Experts: Corzine Avoided Missteps in His Testimony

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WASHINGTON — Jon Corzine's three days of testimony on MF Global's collapse offered little to satisfy lawmakers or clients who lost millions when the securities firm failed. Yet legal experts say Corzine helped himself by choosing words with care and articulating an explanation that's hard to disprove.

Corzine, a Democratic former senator and governor of New Jersey, told three congressional panels that he never intended to "misuse" client money or order anyone else to do so. He said no reasonable person who worked with him could have concluded otherwise.

He also rebuffed an assertion that he knew about customer money that might have been transferred to a European affiliate just before MF Global collapsed. It could be hard to build a persuasive case that he did know, experts say.

[Exchange Exec Challenges Corzine on Missing Money]

"It's remarkable how he really has narrowly walked that line — to be able to communicate effectively while preserving his defenses," said Jacob Frenkel, a former enforcement attorney with the Securities and Exchange Commission, one of the regulators investigating MF Global. "He could have hurt himself by testifying. That has not happened."

About $1.2 billion was found to be missing from client accounts when MF Global failed on Oct. 31, becoming the eighth-largest bankruptcy in U.S. history. Much of the missing money belonged to farmers, ranchers and other business owners who used MF Global to reduce their risks from the fluctuating prices of commodities such as corn and wheat.

Brokers such as MF Global generally are required to keep customer money in separate accounts to protect it in case the company fails. MF Global apparently failed to do so. Congress, regulators and criminal investigators are looking into the case.

Those investigations, still in their early stages, will likely yield clearer answers about how client money came to be misused. For now, it remains a mystery.

"I think it was unrealistic for Congress to expect substantive answers to these questions, because no one is that naive," Frenkel said. "That's why these investigations are ongoing — to figure out what happened to the money and who is responsible."

Some of the lawmakers who questioned Corzine appeared to agree.

"If you did anything wrong, the criminal investigators will find that; I won't," said Massachusetts Rep. Michael Capuano, the top Democrat on the panel Corzine faced Thursday.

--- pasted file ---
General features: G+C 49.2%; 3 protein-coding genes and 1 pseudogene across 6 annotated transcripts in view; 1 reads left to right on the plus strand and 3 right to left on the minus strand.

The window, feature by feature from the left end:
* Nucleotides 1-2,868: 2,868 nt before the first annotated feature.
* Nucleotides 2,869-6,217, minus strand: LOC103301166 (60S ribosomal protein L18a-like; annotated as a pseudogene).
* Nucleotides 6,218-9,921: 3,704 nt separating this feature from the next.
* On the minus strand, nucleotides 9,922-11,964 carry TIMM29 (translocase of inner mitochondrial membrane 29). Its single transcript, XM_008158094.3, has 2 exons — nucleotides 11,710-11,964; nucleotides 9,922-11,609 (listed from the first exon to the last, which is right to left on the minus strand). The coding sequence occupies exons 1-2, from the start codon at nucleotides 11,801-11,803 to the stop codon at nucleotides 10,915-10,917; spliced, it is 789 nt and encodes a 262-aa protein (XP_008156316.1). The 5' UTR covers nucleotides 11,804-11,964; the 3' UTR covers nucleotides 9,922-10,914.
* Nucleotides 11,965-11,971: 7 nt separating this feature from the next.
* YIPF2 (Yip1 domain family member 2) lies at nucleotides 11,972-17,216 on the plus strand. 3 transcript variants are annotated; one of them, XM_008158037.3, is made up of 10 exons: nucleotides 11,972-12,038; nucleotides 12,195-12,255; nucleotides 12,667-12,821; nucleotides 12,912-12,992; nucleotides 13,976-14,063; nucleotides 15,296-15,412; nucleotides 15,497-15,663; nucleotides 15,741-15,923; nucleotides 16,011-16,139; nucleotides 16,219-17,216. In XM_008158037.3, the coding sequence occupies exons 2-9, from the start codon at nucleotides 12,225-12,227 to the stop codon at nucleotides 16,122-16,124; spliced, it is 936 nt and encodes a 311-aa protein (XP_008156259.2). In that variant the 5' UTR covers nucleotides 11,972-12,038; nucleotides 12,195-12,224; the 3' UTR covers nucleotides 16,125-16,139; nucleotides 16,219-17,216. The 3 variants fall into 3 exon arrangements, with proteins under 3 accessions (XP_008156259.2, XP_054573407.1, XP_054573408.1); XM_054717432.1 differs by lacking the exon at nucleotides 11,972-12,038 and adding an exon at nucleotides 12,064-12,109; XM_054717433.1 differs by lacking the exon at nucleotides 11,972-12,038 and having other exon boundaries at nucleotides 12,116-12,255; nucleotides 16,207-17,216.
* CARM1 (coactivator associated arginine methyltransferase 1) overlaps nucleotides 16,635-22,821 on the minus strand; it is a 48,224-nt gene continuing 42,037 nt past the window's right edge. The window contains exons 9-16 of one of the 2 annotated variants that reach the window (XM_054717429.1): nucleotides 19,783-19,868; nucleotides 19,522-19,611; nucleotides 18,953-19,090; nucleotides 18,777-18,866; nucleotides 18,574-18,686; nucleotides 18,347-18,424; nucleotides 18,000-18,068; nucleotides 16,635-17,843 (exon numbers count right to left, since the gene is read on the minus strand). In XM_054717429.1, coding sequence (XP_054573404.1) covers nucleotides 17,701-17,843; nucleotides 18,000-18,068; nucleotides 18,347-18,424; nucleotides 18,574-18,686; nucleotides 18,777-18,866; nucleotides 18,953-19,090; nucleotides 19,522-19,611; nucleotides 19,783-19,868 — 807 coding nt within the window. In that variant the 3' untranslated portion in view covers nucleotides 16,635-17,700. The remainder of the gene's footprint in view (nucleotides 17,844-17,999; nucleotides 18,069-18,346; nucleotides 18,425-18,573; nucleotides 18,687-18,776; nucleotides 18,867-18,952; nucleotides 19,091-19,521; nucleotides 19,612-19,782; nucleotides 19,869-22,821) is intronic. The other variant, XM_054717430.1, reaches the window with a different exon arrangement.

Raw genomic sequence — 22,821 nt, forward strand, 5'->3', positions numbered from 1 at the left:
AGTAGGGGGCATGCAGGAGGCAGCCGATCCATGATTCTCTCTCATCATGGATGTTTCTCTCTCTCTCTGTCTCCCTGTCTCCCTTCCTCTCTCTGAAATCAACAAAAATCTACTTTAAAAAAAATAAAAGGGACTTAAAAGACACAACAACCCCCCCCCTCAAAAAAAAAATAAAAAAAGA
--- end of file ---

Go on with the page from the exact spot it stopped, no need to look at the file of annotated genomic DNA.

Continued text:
Corzine was careful to testify that he never "intended" for client money to be misused. That's because intent is a key requirement of criminal prosecution, Frenkel said.

[Corzine Can't Find Missing MF Money]

"If someone intended to violate (rules requiring the separation of client accounts), then the conduct is criminal," he said. "If it was unintentional, we are only in the zone of civil enforcement, if that."

If Corzine or others at MF Global are found guilty of civil violations, they might have to pay financial penalties.

One regulator raised the possibility Thursday that crimes were committed. As a primary dealer, MF Global made trades with the Federal Reserve Bank of New York. As the firm's finances worsened in its final weeks, the New York Fed required MF Global to put aside more money to cover the Fed's losses in case the firm failed.

New York Fed General Counsel Thomas Baxter testified that MF Global gave "express representation in writing" that the money it put up was not from client accounts.

"If that representation turns out to be false, a federal criminal offense has been committed," Baxter said.

Michael Greenberger, a professor at the University of Maryland School of Law and a former regulator, said the hearings resolved none of the questions surrounding MF Global's failure.

"Regulators' enforcement divisions and the Justice Department will work together because if the money is missing, somebody did something wrong," Greenberger said.

And given the damage done by MF Global's failure, there's little Corzine can do to revive his public image, said Michael Robinson, a former SEC official who now works in crisis communications.